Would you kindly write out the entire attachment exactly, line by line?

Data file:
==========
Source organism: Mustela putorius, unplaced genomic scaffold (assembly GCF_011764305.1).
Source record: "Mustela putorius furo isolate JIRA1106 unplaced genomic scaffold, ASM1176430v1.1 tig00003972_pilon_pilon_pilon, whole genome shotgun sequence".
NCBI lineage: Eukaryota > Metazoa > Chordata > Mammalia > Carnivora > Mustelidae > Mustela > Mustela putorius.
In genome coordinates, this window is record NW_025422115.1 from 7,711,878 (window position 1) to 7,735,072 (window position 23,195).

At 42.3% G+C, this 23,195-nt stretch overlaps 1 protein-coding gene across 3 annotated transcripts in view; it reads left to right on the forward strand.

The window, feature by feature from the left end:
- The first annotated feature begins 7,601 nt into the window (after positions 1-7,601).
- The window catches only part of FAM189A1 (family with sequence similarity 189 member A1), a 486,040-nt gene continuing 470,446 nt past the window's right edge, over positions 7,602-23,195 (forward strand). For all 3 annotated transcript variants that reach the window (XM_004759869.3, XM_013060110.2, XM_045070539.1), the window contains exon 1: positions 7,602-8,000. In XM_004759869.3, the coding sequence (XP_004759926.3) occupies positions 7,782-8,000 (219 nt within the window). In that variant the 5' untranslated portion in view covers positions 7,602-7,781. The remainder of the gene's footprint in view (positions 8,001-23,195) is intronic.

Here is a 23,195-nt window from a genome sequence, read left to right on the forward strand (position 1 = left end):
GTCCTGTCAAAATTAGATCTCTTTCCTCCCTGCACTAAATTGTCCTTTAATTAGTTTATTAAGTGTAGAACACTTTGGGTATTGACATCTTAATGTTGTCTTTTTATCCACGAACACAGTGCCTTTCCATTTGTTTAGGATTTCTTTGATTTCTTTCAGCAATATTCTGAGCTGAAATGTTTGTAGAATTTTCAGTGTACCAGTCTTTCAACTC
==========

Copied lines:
Source organism: Mustela putorius, unplaced genomic scaffold (assembly GCF_011764305.1).
Source record: "Mustela putorius furo isolate JIRA1106 unplaced genomic scaffold, ASM1176430v1.1 tig00003972_pilon_pilon_pilon, whole genome shotgun sequence".
NCBI lineage: Eukaryota > Metazoa > Chordata > Mammalia > Carnivora > Mustelidae > Mustela > Mustela putorius.
In genome coordinates, this window is record NW_025422115.1 from 7,711,878 (window position 1) to 7,735,072 (window position 23,195).

At 42.3% G+C, this 23,195-nt stretch overlaps 1 protein-coding gene across 3 annotated transcripts in view; it reads left to right on the forward strand.

The window, feature by feature from the left end:
- The first annotated feature begins 7,601 nt into the window (after positions 1-7,601).
- The window catches only part of FAM189A1 (family with sequence similarity 189 member A1), a 486,040-nt gene continuing 470,446 nt past the window's right edge, over positions 7,602-23,195 (forward strand). For all 3 annotated transcript variants that reach the window (XM_004759869.3, XM_013060110.2, XM_045070539.1), the window contains exon 1: positions 7,602-8,000. In XM_004759869.3, the coding sequence (XP_004759926.3) occupies positions 7,782-8,000 (219 nt within the window). In that variant the 5' untranslated portion in view covers positions 7,602-7,781. The remainder of the gene's footprint in view (positions 8,001-23,195) is intronic.

Here is a 23,195-nt window from a genome sequence, read left to right on the forward strand (position 1 = left end):
GTCCTGTCAAAATTAGATCTCTTTCCTCCCTGCACTAAATTGTCCTTTAATTAGTTTATTAAGTGTAGAACACTTTGGGTATTGACATCTTAATGTTGTCTTTTTATCCACGAACACAGTGCCTTTCCATTTGTTTAGGATTTCTTTGATTTCTTTCAGCAATATTCTGAGCTGAAATGTTTGTAGAATTTTCAGTGTACCAGTCTTTCAACTC